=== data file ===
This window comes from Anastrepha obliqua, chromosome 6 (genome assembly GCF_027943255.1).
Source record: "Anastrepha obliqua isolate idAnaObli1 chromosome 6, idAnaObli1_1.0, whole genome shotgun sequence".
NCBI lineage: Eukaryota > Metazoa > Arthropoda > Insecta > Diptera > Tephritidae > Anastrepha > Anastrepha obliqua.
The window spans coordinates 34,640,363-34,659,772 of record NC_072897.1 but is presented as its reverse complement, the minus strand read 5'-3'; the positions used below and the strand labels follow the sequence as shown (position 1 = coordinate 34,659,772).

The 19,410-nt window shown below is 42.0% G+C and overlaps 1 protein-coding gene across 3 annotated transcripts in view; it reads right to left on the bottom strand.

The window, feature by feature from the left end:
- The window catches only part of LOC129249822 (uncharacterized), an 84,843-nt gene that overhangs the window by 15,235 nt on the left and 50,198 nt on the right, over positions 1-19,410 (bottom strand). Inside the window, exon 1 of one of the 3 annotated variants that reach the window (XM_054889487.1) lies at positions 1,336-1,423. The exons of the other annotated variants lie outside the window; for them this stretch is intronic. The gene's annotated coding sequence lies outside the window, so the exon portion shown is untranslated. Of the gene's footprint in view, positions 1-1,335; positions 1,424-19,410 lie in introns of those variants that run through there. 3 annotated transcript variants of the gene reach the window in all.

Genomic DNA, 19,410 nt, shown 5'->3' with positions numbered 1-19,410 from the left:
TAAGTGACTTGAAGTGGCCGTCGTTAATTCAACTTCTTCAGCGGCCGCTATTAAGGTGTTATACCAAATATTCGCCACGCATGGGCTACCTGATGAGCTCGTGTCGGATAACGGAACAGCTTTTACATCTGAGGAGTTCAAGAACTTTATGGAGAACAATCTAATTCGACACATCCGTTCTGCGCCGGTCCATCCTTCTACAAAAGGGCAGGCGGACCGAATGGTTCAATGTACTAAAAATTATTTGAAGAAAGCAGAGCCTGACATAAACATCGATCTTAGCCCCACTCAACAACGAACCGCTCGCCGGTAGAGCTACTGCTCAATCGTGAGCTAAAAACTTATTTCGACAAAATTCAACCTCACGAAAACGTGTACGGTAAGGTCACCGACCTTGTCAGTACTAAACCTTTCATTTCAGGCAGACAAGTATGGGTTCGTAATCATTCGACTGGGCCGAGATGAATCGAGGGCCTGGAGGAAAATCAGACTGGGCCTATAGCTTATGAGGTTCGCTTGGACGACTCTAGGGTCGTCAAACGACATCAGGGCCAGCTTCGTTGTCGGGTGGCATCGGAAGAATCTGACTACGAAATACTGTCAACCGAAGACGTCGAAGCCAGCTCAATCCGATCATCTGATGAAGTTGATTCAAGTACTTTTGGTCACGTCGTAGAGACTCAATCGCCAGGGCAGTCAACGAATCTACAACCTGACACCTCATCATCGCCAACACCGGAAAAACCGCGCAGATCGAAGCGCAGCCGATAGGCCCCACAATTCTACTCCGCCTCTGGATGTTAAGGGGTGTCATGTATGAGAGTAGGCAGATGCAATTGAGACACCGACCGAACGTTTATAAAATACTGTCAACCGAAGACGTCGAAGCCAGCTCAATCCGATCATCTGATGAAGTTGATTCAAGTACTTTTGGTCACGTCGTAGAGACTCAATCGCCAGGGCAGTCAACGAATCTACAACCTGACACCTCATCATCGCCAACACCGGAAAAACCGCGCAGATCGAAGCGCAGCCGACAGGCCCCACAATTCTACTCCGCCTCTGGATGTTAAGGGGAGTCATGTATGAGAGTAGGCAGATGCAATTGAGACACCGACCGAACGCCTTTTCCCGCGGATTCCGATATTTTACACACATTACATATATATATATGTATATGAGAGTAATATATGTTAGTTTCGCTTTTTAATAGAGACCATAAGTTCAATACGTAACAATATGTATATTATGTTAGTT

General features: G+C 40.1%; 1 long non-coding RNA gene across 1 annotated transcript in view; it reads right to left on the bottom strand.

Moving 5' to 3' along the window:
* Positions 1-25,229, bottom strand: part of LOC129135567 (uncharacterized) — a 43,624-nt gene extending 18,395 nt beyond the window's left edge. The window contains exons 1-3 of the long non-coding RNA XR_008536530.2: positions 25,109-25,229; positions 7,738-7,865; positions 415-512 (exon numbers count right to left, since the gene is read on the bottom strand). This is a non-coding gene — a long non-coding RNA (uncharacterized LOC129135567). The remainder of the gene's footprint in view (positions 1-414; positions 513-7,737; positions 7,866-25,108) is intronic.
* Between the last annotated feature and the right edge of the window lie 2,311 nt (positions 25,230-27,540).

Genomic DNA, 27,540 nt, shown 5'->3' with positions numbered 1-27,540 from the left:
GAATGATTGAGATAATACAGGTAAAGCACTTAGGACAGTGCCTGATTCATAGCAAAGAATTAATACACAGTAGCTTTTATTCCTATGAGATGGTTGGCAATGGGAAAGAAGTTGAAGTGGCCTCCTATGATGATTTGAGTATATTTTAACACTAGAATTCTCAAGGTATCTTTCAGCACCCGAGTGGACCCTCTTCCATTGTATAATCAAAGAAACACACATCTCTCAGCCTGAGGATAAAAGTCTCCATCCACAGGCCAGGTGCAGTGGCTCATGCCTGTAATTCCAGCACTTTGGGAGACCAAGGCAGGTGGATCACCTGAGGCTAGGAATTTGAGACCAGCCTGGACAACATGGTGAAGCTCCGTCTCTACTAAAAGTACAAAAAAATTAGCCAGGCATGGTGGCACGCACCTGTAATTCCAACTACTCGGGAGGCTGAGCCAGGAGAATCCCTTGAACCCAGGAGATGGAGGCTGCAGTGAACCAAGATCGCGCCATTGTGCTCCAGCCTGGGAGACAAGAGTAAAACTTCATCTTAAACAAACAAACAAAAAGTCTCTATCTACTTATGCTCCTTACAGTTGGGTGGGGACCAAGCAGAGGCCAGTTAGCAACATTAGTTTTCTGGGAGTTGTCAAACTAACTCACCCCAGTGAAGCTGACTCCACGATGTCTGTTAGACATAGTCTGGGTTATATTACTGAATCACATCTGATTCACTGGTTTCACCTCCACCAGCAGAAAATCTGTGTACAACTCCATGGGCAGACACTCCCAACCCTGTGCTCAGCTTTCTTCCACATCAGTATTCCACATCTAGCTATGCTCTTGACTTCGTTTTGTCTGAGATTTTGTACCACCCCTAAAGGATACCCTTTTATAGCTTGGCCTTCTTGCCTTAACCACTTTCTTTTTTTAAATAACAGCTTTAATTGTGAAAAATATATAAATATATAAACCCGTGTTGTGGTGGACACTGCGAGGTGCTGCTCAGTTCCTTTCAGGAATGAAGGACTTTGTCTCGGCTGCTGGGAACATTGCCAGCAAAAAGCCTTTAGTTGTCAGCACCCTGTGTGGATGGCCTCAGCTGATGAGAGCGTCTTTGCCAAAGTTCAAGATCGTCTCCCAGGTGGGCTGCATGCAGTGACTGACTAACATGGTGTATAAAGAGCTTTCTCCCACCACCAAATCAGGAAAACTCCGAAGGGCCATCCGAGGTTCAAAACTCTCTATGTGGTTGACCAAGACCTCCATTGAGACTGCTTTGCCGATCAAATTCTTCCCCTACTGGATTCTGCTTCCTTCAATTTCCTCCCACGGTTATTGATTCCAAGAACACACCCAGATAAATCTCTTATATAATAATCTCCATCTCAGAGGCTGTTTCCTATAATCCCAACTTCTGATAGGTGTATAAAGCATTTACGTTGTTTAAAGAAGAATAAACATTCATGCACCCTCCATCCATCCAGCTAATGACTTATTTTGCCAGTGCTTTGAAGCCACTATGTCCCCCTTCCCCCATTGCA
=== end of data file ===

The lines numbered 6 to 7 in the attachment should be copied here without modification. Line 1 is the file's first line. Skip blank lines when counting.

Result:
The window, feature by feature from the left end:
- The window catches only part of LOC129249822 (uncharacterized), an 84,843-nt gene that overhangs the window by 15,235 nt on the left and 50,198 nt on the right, over positions 1-19,410 (bottom strand). Inside the window, exon 1 of one of the 3 annotated variants that reach the window (XM_054889487.1) lies at positions 1,336-1,423. The exons of the other annotated variants lie outside the window; for them this stretch is intronic. The gene's annotated coding sequence lies outside the window, so the exon portion shown is untranslated. Of the gene's footprint in view, positions 1-1,335; positions 1,424-19,410 lie in introns of those variants that run through there. 3 annotated transcript variants of the gene reach the window in all.